Monday, 12 April 2010

Dangerous Dogs..?

Oh, that's so last month, darlings...
A woman and her puppy were attacked by a rottweiler and a suspected pitbull in Vange.

Lynn Wood, 62, has already had to fork out £5,000 in vet fees after her dog, Jack, was left with a crushed leg – scuppering his chances of being a show pooch.

The dog breeder, who has been unable to sleep since the attack, also hit out at police, who failed to send officers to the scene despite several witnesses dialling 999.
Oh, surely not? Did they learn nothing from the savaging they got from the public for ignoring the incident in Chingford?

Apparently not:
Lynn said she was disgusted by police who, despite receiving several 999 calls from terrified onlookers, failed to arrive at the scene.
So, what have they got to say for themselves?

Not a lot:
Police were unable to explain why officers did not attend the scene of the incident.
Oh, dear. Is it a bit of a mystery, then? Perhaps you need to consult a detective!
Nishan Wijeratne, spokesman for Essex Police, said: “In agreement with the 62-year-old woman, officers took a statement from her on Sunday, March 28. Officers are still trying to ascertain the identities of the owners.”
Perhaps if you'd turned up to seize the dogs, you might have found a clue, Nishan..?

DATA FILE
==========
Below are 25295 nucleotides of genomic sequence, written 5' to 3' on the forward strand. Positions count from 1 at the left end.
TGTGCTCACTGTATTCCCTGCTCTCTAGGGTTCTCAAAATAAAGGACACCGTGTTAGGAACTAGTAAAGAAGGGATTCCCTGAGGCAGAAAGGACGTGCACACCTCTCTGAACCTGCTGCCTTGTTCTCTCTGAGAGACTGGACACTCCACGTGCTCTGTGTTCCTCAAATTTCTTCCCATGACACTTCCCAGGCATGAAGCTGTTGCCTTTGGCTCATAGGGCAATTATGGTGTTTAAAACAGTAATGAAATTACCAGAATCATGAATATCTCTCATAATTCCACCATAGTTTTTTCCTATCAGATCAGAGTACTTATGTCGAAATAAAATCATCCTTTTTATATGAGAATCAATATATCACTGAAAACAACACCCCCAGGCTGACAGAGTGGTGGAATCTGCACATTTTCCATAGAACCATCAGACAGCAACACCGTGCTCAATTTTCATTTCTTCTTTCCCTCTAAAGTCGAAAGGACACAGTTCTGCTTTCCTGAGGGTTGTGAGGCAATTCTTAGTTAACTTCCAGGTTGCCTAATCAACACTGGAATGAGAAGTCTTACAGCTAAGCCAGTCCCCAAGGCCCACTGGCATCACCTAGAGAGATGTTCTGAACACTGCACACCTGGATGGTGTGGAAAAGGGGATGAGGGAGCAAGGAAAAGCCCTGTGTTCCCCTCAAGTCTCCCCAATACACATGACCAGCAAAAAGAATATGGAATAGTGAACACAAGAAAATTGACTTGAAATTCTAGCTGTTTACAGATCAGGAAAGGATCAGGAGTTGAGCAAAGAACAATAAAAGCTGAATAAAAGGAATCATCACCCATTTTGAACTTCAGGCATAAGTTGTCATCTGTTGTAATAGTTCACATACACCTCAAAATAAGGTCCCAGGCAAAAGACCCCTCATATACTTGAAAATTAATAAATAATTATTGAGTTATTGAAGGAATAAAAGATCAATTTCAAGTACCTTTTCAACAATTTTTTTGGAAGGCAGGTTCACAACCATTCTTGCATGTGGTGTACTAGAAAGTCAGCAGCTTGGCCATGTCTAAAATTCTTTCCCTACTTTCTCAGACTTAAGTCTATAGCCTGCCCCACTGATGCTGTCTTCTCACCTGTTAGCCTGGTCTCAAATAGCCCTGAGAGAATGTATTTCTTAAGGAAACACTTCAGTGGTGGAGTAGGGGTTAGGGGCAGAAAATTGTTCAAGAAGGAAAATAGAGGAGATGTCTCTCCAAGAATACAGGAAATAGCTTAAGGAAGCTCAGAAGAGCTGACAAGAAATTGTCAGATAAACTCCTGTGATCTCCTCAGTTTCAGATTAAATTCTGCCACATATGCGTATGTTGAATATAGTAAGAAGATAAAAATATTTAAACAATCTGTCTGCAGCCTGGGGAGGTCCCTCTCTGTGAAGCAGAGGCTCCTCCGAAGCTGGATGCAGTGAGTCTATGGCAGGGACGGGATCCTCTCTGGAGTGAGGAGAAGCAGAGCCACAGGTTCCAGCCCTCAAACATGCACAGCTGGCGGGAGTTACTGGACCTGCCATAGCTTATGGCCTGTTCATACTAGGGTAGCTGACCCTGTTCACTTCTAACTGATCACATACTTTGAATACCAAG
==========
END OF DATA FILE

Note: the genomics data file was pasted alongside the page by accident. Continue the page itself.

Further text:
But it's not just in Essex that the police suddenly don't have their eye on the ball with regards to last month's craze:
A furious mum has described how she had to call 999 FIVE times for a police response after her three-year-old son was attacked by a dog outside their home.
That's in Liverpool. Where you'd think they'd be a little more cautious about these sort of reports.

Still, at least they got an apology:
Chief Supt Ian Pilling, Area Commander for Sefton, said: “When Ms Shimka called back at around 2.40pm with details of the dog's owner, she should have received a better service from Merseyside Police.

“Officers should have contacted Ms Shimka to let her know when a patrol would be sent, without her having to re-contact us and for this delay I would like to apologise.

“Merseyside Police is committed to taking acting when there is a report of a dog acting dangerously out of control and we rely heavily on information from the public.

“It is not good enough that we were unable to divert a patrol to attend her house sooner on this occasion.

“This must have been a very frightening experience and I apologise to Ms Shimka that she did not receive a better service from us.The handling of this call is being reviewed and any training needs for staff will be addressed.”
Oh, well. Training'll fix that, I'm sure...


Jiks said...

Police attend the scene? What, are you mad? There was a dangerous dog there ...

English Viking said...

Lessons will be learnt, etc, etc.

JuliaM said...

"Police attend the scene? What, are you mad? There was a dangerous dog there ..."


selsey.steve said...

I grew up in a country where a much more relaxed attitude towards life and death was taken. I was walking my dog, on a lead, when a roaming hound took a dislike to my dog and raced in to attack. I put three 9mm rounds into the attacking mutt and my dog and I walked around its bleeding corpse.
No problem there.

JuliaM said...

"I grew up in a country where a much more relaxed attitude towards life and death was taken."

Now, we've ceded our rights to do that to the police.

No-one ever thought the day would come when they wouldn't come though...